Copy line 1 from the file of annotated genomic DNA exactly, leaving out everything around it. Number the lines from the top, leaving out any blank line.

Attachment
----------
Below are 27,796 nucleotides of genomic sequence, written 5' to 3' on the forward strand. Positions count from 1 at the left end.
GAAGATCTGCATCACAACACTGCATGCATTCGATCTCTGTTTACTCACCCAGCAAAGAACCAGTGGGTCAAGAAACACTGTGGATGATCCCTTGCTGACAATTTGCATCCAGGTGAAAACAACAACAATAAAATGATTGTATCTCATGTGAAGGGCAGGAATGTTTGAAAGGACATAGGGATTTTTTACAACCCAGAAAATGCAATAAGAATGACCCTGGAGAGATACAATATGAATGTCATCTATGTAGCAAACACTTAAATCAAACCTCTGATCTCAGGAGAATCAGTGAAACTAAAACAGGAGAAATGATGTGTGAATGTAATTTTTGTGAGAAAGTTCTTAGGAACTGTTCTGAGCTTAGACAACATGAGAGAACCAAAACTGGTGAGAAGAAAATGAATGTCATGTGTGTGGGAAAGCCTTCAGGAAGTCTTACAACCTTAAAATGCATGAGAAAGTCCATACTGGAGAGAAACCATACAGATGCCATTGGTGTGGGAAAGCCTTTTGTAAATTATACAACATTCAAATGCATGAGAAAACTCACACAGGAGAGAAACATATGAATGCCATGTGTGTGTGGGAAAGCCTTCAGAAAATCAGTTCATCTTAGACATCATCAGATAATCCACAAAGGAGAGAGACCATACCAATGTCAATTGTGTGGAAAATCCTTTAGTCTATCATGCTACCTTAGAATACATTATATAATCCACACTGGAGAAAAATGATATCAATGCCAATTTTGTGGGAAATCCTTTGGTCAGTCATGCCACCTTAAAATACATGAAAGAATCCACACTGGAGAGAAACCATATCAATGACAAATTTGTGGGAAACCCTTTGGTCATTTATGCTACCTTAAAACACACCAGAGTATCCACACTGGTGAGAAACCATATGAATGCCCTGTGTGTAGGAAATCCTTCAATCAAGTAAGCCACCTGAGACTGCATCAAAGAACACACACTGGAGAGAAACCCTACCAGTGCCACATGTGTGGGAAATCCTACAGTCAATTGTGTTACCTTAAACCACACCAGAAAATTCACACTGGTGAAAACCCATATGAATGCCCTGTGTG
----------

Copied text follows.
Below are 27,796 nucleotides of genomic sequence, written 5' to 3' on the forward strand. Positions count from 1 at the left end.